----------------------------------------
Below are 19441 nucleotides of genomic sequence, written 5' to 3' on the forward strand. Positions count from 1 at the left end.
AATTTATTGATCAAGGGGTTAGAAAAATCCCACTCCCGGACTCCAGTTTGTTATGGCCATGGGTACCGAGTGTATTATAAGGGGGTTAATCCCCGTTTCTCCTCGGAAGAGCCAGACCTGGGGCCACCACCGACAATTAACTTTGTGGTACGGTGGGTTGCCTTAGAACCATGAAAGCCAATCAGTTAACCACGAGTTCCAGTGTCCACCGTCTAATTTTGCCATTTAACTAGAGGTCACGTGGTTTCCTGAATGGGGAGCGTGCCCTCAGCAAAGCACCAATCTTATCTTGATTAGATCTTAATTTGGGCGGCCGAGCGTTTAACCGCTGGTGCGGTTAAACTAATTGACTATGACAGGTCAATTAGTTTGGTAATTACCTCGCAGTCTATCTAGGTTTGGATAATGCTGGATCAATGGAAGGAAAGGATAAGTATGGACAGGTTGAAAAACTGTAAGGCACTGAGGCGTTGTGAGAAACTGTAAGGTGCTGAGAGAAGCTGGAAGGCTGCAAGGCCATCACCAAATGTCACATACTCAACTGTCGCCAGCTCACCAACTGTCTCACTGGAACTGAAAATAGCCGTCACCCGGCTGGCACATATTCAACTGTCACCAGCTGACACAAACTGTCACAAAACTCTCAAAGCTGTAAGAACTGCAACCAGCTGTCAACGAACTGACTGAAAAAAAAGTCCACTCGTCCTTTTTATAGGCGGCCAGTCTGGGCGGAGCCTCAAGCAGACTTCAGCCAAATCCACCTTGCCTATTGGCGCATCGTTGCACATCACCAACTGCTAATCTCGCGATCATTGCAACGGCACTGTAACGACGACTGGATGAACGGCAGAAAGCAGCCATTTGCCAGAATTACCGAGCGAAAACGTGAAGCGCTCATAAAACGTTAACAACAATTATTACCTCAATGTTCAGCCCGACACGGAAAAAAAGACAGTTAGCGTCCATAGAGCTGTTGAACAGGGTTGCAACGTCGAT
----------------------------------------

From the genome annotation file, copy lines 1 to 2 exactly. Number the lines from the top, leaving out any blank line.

Below are 19441 nucleotides of genomic sequence, written 5' to 3' on the forward strand. Positions count from 1 at the left end.
AATTTATTGATCAAGGGGTTAGAAAAATCCCACTCCCGGACTCCAGTTTGTTATGGCCATGGGTACCGAGTGTATTATAAGGGGGTTAATCCCCGTTTCTCCTCGGAAGAGCCAGACCTGGGGCCACCACCGACAATTAACTTTGTGGTACGGTGGGTTGCCTTAGAACCATGAAAGCCAATCAGTTAACCACGAGTTCCAGTGTCCACCGTCTAATTTTGCCATTTAACTAGAGGTCACGTGGTTTCCTGAATGGGGAGCGTGCCCTCAGCAAAGCACCAATCTTATCTTGATTAGATCTTAATTTGGGCGGCCGAGCGTTTAACCGCTGGTGCGGTTAAACTAATTGACTATGACAGGTCAATTAGTTTGGTAATTACCTCGCAGTCTATCTAGGTTTGGATAATGCTGGATCAATGGAAGGAAAGGATAAGTATGGACAGGTTGAAAAACTGTAAGGCACTGAGGCGTTGTGAGAAACTGTAAGGTGCTGAGAGAAGCTGGAAGGCTGCAAGGCCATCACCAAATGTCACATACTCAACTGTCGCCAGCTCACCAACTGTCTCACTGGAACTGAAAATAGCCGTCACCCGGCTGGCACATATTCAACTGTCACCAGCTGACACAAACTGTCACAAAACTCTCAAAGCTGTAAGAACTGCAACCAGCTGTCAACGAACTGACTGAAAAAAAAGTCCACTCGTCCTTTTTATAGGCGGCCAGTCTGGGCGGAGCCTCAAGCAGACTTCAGCCAAATCCACCTTGCCTATTGGCGCATCGTTGCACATCACCAACTGCTAATCTCGCGATCATTGCAACGGCACTGTAACGACGACTGGATGAACGGCAGAAAGCAGCCATTTGCCAGAATTACCGAGCGAAAACGTGAAGCGCTCATAAAACGTTAACAACAATTATTACCTCAATGTTCAGCCCGACACGGAAAAAAAGACAGTTAGCGTCCATAGAGCTGTTGAACAGGGTTGCAACGTCGAT